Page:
The Canadian Association of University Teachers (CAUT) has been one of the most persistent critics of the Harper government’s science and technology policy. It was CAUT president James Turk who got yelled at and kicked out of Gary Goodyear’s office last year while attempting to critique the then-latest federal budget. Here, the organization takes a stand against the Canada Excellence Research Chairs program, which funds 19 lead investigators from around the world, to the tune of $10 million each for a 7-year research project. Rather famously, the program named 19 men and no women for the CERC chairs.
My column in the brand-new edition of our magazine, which should appear online tomorrow, paints an almost completely positive picture of the CERC program, because I spent the day talking to university administrators. The CAUT speaks for a certain chunk of the population of university teachers, who have different interests, and because I love an argument, I thought I’d post their news release in full. There’s a lot here that I don’t endorse, but here. Let’s keep the conversation going at least. — pw
“The announcement of the awarding of 19 Canada Excellence Research Chairs brings into focus ongoing concerns about the Government of Canada’s approach to scientific research. As the organization representing most of Canada’s researchers, many of whose research plans are limited by under-funding, CAUT questions the value of a program that imposes new costs on institutions and diverts resources, fails entirely to address long-standing gender equity concerns, and represents the latest in a series of attempts by the government to steer scientific research.
“The CERC announcement comes as the funding available for the majority of academic researchers has fallen, and when many universities and colleges are cutting programs and staff. The last Federal Budget provided only a modest increase for Canada’s research granting councils, hardly equal to inflation and certainly not enough to offset the nearly $148 million in cuts announced last year. Similarly, the failure of the federal government to provide new long-term funding for agencies such as the Canadian Foundation for Climate and Atmospheric Sciences and Genome has left many of our leading scientists in these fields and their research in limbo.
“The CERC program imposes new costs on institutions and diverts resources internally. Dalhousie University, for example, will need to find $24 million over seven years to support the newly appointed CERC in ocean science and technology, more than double the $10 million the federal government is providing. The University of Saskatchewan is putting up $10 million to help pay for its CERC in water security, with the province providing a matching sum at the same time it is cutting funds for the Saskatchewan Health Research Foundation. In effect, the CERC program is funding a handful of “stars” while other researchers are running out of funding, labs are being shut, staff are facing rollbacks, and courses are being discontinued.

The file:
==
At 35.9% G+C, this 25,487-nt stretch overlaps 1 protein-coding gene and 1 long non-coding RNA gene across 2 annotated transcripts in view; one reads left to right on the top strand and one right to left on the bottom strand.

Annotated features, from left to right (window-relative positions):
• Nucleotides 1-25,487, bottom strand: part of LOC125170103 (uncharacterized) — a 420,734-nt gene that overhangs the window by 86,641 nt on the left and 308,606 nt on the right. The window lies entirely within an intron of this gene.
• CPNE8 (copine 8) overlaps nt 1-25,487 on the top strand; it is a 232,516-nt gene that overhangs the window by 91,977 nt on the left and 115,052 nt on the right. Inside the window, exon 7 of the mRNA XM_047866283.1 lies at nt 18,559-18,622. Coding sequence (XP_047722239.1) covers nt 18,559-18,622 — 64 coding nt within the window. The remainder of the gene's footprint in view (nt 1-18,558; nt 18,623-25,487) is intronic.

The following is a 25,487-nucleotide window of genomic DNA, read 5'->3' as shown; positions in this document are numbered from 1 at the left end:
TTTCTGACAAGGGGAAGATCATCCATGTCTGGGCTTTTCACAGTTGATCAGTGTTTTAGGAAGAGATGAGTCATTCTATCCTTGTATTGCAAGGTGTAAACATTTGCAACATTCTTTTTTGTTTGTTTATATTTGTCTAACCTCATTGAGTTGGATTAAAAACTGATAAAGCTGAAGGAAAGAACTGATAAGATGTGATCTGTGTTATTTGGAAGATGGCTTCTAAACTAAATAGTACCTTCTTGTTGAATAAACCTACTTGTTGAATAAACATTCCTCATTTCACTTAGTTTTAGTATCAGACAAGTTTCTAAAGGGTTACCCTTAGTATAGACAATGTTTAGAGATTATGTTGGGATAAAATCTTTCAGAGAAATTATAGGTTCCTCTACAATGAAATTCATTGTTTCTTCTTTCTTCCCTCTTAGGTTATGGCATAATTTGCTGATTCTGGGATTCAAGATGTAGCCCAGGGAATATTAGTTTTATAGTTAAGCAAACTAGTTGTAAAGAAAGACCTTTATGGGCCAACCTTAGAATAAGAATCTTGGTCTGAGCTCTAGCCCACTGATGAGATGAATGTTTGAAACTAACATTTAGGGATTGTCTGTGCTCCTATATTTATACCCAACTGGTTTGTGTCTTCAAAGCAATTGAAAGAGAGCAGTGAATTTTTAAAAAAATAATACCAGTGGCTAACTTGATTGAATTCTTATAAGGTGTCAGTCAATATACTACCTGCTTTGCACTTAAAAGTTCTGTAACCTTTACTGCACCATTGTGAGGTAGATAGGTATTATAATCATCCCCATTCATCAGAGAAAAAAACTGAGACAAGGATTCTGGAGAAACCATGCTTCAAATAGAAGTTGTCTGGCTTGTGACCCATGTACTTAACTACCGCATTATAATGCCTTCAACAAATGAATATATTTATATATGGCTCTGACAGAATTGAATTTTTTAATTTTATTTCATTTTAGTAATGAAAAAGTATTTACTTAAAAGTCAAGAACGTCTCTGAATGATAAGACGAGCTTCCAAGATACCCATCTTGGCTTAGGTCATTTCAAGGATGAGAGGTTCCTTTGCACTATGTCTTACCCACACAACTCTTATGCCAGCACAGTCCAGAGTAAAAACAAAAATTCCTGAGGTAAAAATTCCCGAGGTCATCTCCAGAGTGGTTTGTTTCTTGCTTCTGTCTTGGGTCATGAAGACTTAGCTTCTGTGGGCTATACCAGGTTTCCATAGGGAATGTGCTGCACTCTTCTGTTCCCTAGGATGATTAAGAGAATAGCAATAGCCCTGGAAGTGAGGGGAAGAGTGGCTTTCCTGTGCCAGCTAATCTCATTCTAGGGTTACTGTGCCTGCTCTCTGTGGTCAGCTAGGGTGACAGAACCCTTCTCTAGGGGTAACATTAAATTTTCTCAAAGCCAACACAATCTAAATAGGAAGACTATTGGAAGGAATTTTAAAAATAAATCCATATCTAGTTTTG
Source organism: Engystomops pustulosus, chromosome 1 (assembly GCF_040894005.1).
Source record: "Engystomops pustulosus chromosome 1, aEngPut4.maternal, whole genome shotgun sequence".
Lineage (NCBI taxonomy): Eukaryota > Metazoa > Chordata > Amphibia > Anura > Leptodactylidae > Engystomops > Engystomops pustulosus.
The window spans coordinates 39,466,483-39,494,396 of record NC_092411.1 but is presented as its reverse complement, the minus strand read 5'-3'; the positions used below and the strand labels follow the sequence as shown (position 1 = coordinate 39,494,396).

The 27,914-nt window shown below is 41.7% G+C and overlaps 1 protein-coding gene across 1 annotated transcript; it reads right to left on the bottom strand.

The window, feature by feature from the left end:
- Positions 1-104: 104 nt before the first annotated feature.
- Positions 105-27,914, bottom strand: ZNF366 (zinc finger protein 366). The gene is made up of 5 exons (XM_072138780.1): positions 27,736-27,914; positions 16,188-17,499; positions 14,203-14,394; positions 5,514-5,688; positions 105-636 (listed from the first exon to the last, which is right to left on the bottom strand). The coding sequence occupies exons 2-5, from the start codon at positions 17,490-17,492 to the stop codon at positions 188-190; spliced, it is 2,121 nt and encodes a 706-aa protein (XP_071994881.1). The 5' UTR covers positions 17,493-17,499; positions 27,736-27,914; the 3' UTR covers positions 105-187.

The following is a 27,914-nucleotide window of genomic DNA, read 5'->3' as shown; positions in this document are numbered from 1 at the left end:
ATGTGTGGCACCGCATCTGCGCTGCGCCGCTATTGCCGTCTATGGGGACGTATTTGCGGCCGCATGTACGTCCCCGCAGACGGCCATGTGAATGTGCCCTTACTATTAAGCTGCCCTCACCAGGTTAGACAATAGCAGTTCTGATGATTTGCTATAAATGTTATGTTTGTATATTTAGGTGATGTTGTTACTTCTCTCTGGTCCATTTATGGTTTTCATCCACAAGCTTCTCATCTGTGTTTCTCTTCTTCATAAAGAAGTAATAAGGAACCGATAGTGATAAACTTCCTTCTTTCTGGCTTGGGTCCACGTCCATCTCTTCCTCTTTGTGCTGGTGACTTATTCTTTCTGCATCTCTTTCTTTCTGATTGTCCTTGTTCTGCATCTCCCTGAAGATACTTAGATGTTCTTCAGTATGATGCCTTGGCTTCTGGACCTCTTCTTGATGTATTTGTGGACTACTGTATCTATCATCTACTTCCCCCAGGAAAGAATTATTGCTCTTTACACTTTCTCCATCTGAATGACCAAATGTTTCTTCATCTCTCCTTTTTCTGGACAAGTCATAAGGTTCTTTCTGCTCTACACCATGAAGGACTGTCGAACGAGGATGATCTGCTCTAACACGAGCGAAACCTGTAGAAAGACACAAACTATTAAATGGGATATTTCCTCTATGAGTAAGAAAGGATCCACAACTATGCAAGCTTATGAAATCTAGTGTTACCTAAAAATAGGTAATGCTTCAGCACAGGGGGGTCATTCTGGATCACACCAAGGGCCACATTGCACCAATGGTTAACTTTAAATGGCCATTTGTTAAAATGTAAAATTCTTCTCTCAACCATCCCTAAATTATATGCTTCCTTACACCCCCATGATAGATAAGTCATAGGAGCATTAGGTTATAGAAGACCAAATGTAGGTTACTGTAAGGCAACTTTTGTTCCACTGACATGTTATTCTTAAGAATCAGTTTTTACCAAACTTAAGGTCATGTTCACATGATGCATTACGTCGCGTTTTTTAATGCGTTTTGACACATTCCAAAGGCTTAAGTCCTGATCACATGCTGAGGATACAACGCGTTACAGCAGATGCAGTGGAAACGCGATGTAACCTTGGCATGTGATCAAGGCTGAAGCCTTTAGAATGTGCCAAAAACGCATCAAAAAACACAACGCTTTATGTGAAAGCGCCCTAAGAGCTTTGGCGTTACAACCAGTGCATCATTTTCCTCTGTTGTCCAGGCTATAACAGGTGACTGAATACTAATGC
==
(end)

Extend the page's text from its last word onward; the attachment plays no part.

“There is also a complete lack of gender and equity balance amongst the chairholders. The fact that there is not even one woman amongst the 19 CERC is unconscionable. Similar concerns around the Canada Research Chairs led to a human rights complaint and a settlement in which the government agreed to uphold its obligation to ensure that its programs are gender equitable. The CERC program flies in the face of that settlement and the government’s commitments.
“Finally, many in the research community are concerned about the relatively narrow focus of the CERC program which represents four priority areas identified by the federal government: the environment, natural resources and energy, health sciences, and information and communication technologies. While these are clearly important fields of study, CAUT does not believe it is appropriate for the government to steer research. Decisions about the merits of scientific research are best left to scientists, not governments or politicians. Moreover, the focus on just four priorities not only excludes the majority of researchers in the natural sciences, but it effectively shuts out the more than half of Canada’s researchers and graduate students in the social sciences and humanities.
“The CERC program highlights the lack of an overall vision for scientific research in Canada. Canadian science will best prosper when universities and colleges are more adequately funded, when basic research funding provided through the three granting agencies is sufficient to fund projects of scientific merit across all disciplines, and when what should be funded is based upon the judgment of the scientific community.”